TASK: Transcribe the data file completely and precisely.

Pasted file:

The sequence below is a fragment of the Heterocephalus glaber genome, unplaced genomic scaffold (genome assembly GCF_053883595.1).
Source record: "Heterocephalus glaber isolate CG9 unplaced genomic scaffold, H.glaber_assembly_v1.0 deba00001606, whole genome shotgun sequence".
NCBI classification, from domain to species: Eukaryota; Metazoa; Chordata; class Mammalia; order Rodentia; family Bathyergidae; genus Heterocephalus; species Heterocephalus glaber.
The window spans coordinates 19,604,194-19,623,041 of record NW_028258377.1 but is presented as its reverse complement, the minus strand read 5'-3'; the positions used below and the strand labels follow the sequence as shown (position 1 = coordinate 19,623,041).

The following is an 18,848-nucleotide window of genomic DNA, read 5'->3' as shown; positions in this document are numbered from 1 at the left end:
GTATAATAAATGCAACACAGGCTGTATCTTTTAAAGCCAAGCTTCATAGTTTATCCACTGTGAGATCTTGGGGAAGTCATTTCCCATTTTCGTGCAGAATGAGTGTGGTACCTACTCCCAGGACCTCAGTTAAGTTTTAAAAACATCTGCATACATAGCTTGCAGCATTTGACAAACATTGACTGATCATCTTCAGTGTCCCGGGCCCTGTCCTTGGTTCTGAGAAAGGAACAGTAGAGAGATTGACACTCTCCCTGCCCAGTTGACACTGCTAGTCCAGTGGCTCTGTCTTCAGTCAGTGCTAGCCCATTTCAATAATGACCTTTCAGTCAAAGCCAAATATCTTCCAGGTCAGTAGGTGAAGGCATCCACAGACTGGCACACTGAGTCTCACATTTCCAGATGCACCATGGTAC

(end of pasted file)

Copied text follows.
The sequence below is a fragment of the Heterocephalus glaber genome, unplaced genomic scaffold (genome assembly GCF_053883595.1).
Source record: "Heterocephalus glaber isolate CG9 unplaced genomic scaffold, H.glaber_assembly_v1.0 deba00001606, whole genome shotgun sequence".
NCBI classification, from domain to species: Eukaryota; Metazoa; Chordata; class Mammalia; order Rodentia; family Bathyergidae; genus Heterocephalus; species Heterocephalus glaber.
The window spans coordinates 19,604,194-19,623,041 of record NW_028258377.1 but is presented as its reverse complement, the minus strand read 5'-3'; the positions used below and the strand labels follow the sequence as shown (position 1 = coordinate 19,623,041).

The following is an 18,848-nucleotide window of genomic DNA, read 5'->3' as shown; positions in this document are numbered from 1 at the left end:
GTATAATAAATGCAACACAGGCTGTATCTTTTAAAGCCAAGCTTCATAGTTTATCCACTGTGAGATCTTGGGGAAGTCATTTCCCATTTTCGTGCAGAATGAGTGTGGTACCTACTCCCAGGACCTCAGTTAAGTTTTAAAAACATCTGCATACATAGCTTGCAGCATTTGACAAACATTGACTGATCATCTTCAGTGTCCCGGGCCCTGTCCTTGGTTCTGAGAAAGGAACAGTAGAGAGATTGACACTCTCCCTGCCCAGTTGACACTGCTAGTCCAGTGGCTCTGTCTTCAGTCAGTGCTAGCCCATTTCAATAATGACCTTTCAGTCAAAGCCAAATATCTTCCAGGTCAGTAGGTGAAGGCATCCACAGACTGGCACACTGAGTCTCACATTTCCAGATGCACCATGGTAC